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Massachusetts Liberal

Observations on politics, the media and life in Massachusetts and beyond from the left side of the road.

Monday, February 14, 2011

Conservatives' bad hair day

When a 75-year-old conservative whose leading issue is abolishing the Federal Reserve wins a presidential straw poll, you can assume the party in question has problems.

And when a New York City real estate mogul whose greatest asset is his ego, "fires" the only viable Republican general election candidate, those problems become huge.

Welcome to the Conservative Political Action Conference, fast replacing Ringling Bros. as the greatest show on Earth -- or at last the political universe.

The conservatives who gathered in Washington over the weekend to lambaste Barack Obama were not about to let anything get in the way of their own peculiar world view. Certainly not the remarkable revolution that shook Egypt and portends great upheaval in the Middle East.

Instead conservatives were treated to Hair Bowl 2011, where Donald Trump and Mitt Romney vied for best hair and best message -- and anyone outside the group the New York Times sagely noted "are not representative of Republican primary voters" were left to scratch their heads at the display of irrelevancy.

From Michele Bachmann to Romney, 12 wannabes flung red meat at the crowd, a small percentage of whom rewarded their hero, Ron Paul, with victory in the 2012 straw poll. It could be seen as a sentimental salute to the libertarian icon -- except he has already run twice, once as the standard bearer of the Libertarian Party, again in 2008 in the GOP primary.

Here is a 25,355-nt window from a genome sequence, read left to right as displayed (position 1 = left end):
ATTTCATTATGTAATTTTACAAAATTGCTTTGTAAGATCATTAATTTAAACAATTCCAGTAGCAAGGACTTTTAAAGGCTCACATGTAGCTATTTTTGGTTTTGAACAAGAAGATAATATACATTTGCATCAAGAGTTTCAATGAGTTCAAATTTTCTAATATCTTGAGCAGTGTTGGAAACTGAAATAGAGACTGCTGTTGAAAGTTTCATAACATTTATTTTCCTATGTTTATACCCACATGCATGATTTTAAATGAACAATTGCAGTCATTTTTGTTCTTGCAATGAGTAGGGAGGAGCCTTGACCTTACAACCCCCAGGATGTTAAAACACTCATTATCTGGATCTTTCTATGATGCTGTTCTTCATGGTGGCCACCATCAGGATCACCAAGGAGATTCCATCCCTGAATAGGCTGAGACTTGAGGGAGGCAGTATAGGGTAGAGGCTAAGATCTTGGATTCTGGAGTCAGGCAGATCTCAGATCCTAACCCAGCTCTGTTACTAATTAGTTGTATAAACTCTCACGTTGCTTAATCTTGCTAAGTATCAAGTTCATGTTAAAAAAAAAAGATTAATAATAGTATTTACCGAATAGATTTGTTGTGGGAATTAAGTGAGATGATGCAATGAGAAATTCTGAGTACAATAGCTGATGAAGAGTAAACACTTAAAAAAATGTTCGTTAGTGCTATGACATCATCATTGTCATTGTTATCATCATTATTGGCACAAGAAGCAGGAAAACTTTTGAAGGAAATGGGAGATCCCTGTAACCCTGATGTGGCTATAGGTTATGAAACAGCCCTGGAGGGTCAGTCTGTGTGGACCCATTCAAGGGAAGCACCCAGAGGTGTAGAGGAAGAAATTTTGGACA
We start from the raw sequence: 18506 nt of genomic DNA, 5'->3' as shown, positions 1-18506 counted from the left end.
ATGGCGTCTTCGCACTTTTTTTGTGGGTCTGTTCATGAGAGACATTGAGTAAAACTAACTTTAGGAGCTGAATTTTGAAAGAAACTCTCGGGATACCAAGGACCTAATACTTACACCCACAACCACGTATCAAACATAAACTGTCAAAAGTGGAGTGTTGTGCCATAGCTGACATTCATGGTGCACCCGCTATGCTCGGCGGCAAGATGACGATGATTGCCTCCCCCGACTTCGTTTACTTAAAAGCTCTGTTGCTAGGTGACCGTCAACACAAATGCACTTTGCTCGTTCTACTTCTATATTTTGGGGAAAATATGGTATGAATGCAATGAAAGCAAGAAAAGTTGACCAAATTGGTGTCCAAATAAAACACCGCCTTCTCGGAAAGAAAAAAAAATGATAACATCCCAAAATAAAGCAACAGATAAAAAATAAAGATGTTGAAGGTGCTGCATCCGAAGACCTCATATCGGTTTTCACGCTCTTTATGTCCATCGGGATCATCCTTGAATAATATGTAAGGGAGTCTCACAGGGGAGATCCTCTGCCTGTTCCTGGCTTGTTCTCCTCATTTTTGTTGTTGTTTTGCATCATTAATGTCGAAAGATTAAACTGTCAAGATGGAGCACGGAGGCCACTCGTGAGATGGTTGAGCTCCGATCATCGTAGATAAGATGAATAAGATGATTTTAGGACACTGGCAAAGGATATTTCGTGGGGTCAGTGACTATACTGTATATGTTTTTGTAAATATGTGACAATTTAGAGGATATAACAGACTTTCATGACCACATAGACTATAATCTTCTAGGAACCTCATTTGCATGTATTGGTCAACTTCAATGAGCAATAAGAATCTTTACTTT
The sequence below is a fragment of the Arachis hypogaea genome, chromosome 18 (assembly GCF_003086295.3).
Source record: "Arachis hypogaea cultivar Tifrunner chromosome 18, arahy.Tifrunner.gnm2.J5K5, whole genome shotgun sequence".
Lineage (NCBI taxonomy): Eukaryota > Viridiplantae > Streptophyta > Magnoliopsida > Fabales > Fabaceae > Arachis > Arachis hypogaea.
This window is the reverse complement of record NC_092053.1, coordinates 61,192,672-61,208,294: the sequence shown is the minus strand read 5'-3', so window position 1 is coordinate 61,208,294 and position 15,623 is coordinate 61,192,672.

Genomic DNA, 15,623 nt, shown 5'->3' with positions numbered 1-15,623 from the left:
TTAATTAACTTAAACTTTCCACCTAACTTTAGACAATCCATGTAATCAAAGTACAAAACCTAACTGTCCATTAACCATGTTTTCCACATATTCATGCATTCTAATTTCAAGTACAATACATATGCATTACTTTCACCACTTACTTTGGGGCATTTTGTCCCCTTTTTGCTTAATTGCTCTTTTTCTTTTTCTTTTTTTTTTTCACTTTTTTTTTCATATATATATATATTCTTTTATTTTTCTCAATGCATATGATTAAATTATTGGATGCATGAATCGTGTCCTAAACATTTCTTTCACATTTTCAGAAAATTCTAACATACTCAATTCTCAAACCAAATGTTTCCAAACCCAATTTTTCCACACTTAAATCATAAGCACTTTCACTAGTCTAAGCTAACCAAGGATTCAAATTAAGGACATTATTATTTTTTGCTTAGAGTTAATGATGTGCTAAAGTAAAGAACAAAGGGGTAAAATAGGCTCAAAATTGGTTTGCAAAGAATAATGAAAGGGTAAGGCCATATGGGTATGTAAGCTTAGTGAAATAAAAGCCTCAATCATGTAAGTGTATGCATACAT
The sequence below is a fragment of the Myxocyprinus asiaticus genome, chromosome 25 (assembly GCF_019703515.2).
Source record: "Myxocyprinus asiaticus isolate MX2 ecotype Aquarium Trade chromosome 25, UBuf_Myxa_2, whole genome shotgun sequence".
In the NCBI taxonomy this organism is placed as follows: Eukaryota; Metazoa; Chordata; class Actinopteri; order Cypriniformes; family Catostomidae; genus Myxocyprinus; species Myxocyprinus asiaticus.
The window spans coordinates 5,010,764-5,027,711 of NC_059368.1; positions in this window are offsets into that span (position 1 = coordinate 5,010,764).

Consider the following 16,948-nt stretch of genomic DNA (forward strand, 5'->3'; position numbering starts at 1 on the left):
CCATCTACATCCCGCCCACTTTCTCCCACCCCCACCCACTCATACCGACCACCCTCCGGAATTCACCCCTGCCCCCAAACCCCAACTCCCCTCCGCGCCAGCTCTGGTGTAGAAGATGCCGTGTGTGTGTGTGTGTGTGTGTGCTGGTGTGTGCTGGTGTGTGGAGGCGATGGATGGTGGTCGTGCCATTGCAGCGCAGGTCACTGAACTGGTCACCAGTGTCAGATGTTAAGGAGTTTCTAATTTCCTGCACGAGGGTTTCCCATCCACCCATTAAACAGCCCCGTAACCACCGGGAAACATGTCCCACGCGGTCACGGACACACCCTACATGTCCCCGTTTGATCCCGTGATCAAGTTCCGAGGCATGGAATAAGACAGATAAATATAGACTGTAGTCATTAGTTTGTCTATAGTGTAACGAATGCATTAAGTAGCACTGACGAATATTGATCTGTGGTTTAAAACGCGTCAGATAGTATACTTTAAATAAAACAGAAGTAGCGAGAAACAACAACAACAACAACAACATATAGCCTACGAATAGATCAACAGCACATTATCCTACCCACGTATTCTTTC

In the meantime, conservative activists (and Trump) were setting out to do damage to the one relatively mainstream candidate who might appeal to voters in 2012 -- yep our friend Myth. I say relatively because the Mittster is once again flip-flopping all over the landscape -- attempting to walk a fine line between the despised ObamaCare and the RomneyCare on which its is based.

Conservative readers think I do Romney a favor
by busting him. It's possible in the event Romney secures the GOP nomination. But the depth of unease, unhappiness or downright disdain in which Myth is held by conservative activists -- and not just CPAC attendees, makes that outcome dubious right about now.

Look no farther than Nevada, a state that was and should be Romney-friendly, but which has changed its caucus rules in a manner that could hurt the Mittster in the early going when perception and momentum -- not to mention states you don't have to fight hard for -- are key.

So now we return you t0 our regular programming: a new federal budget, upheaval in the Middle East, the effort to prevent House Republicans from short circuiting the economic recovery.

But I relish the day that voters have the opportunity to tell both The Donald and Myth "you're fired."

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